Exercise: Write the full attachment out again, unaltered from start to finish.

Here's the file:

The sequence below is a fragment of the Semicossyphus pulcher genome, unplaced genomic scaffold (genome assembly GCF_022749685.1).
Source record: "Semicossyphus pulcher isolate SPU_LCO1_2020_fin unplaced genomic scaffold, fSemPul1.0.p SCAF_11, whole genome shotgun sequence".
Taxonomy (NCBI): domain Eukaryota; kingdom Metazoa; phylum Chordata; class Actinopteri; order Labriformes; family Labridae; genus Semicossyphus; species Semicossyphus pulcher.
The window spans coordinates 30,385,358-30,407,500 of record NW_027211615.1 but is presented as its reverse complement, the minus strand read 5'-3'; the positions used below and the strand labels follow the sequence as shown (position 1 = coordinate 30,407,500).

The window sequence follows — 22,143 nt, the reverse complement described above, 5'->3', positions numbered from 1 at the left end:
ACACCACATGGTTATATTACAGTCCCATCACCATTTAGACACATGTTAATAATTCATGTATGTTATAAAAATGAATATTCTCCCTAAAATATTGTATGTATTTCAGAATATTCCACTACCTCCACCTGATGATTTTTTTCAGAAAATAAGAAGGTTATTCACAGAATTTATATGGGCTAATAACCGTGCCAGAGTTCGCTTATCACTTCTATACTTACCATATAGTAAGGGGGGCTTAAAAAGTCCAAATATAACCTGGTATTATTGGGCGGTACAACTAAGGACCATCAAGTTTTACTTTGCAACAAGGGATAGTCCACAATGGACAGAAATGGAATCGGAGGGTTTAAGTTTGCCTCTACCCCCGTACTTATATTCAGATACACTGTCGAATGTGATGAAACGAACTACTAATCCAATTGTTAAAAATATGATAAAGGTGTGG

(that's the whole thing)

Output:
The sequence below is a fragment of the Semicossyphus pulcher genome, unplaced genomic scaffold (genome assembly GCF_022749685.1).
Source record: "Semicossyphus pulcher isolate SPU_LCO1_2020_fin unplaced genomic scaffold, fSemPul1.0.p SCAF_11, whole genome shotgun sequence".
Taxonomy (NCBI): domain Eukaryota; kingdom Metazoa; phylum Chordata; class Actinopteri; order Labriformes; family Labridae; genus Semicossyphus; species Semicossyphus pulcher.
The window spans coordinates 30,385,358-30,407,500 of record NW_027211615.1 but is presented as its reverse complement, the minus strand read 5'-3'; the positions used below and the strand labels follow the sequence as shown (position 1 = coordinate 30,407,500).

The window sequence follows — 22,143 nt, the reverse complement described above, 5'->3', positions numbered from 1 at the left end:
ACACCACATGGTTATATTACAGTCCCATCACCATTTAGACACATGTTAATAATTCATGTATGTTATAAAAATGAATATTCTCCCTAAAATATTGTATGTATTTCAGAATATTCCACTACCTCCACCTGATGATTTTTTTCAGAAAATAAGAAGGTTATTCACAGAATTTATATGGGCTAATAACCGTGCCAGAGTTCGCTTATCACTTCTATACTTACCATATAGTAAGGGGGGCTTAAAAAGTCCAAATATAACCTGGTATTATTGGGCGGTACAACTAAGGACCATCAAGTTTTACTTTGCAACAAGGGATAGTCCACAATGGACAGAAATGGAATCGGAGGGTTTAAGTTTGCCTCTACCCCCGTACTTATATTCAGATACACTGTCGAATGTGATGAAACGAACTACTAATCCAATTGTTAAAAATATGATAAAGGTGTGG